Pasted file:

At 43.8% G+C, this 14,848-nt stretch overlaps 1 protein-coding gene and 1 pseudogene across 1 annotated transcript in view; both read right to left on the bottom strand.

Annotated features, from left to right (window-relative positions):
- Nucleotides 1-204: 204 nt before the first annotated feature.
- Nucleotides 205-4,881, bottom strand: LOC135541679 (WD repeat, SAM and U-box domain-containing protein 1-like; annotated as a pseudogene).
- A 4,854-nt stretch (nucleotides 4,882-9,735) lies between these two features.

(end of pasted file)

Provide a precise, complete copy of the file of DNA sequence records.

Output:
At 43.8% G+C, this 14,848-nt stretch overlaps 1 protein-coding gene and 1 pseudogene across 1 annotated transcript in view; both read right to left on the bottom strand.

Annotated features, from left to right (window-relative positions):
- Nucleotides 1-204: 204 nt before the first annotated feature.
- Nucleotides 205-4,881, bottom strand: LOC135541679 (WD repeat, SAM and U-box domain-containing protein 1-like; annotated as a pseudogene).
- A 4,854-nt stretch (nucleotides 4,882-9,735) lies between these two features.